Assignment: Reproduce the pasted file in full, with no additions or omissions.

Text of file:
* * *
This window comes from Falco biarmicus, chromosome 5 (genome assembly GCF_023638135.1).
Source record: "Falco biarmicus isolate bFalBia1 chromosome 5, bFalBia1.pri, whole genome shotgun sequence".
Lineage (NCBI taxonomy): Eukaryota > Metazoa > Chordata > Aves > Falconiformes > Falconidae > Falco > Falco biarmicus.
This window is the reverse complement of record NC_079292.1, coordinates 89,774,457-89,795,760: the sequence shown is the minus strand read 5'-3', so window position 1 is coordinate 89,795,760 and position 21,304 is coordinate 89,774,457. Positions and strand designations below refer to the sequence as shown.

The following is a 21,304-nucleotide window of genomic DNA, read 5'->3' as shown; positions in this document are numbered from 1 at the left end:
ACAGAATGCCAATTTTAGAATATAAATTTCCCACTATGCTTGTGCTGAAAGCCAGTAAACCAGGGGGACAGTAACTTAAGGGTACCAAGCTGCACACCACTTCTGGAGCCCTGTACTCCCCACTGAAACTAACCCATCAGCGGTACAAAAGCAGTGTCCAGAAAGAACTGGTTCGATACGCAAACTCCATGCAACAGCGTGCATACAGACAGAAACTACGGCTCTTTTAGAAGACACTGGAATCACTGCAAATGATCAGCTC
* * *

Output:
This window comes from Falco biarmicus, chromosome 5 (genome assembly GCF_023638135.1).
Source record: "Falco biarmicus isolate bFalBia1 chromosome 5, bFalBia1.pri, whole genome shotgun sequence".
Lineage (NCBI taxonomy): Eukaryota > Metazoa > Chordata > Aves > Falconiformes > Falconidae > Falco > Falco biarmicus.
This window is the reverse complement of record NC_079292.1, coordinates 89,774,457-89,795,760: the sequence shown is the minus strand read 5'-3', so window position 1 is coordinate 89,795,760 and position 21,304 is coordinate 89,774,457. Positions and strand designations below refer to the sequence as shown.

The following is a 21,304-nucleotide window of genomic DNA, read 5'->3' as shown; positions in this document are numbered from 1 at the left end:
ACAGAATGCCAATTTTAGAATATAAATTTCCCACTATGCTTGTGCTGAAAGCCAGTAAACCAGGGGGACAGTAACTTAAGGGTACCAAGCTGCACACCACTTCTGGAGCCCTGTACTCCCCACTGAAACTAACCCATCAGCGGTACAAAAGCAGTGTCCAGAAAGAACTGGTTCGATACGCAAACTCCATGCAACAGCGTGCATACAGACAGAAACTACGGCTCTTTTAGAAGACACTGGAATCACTGCAAATGATCAGCTC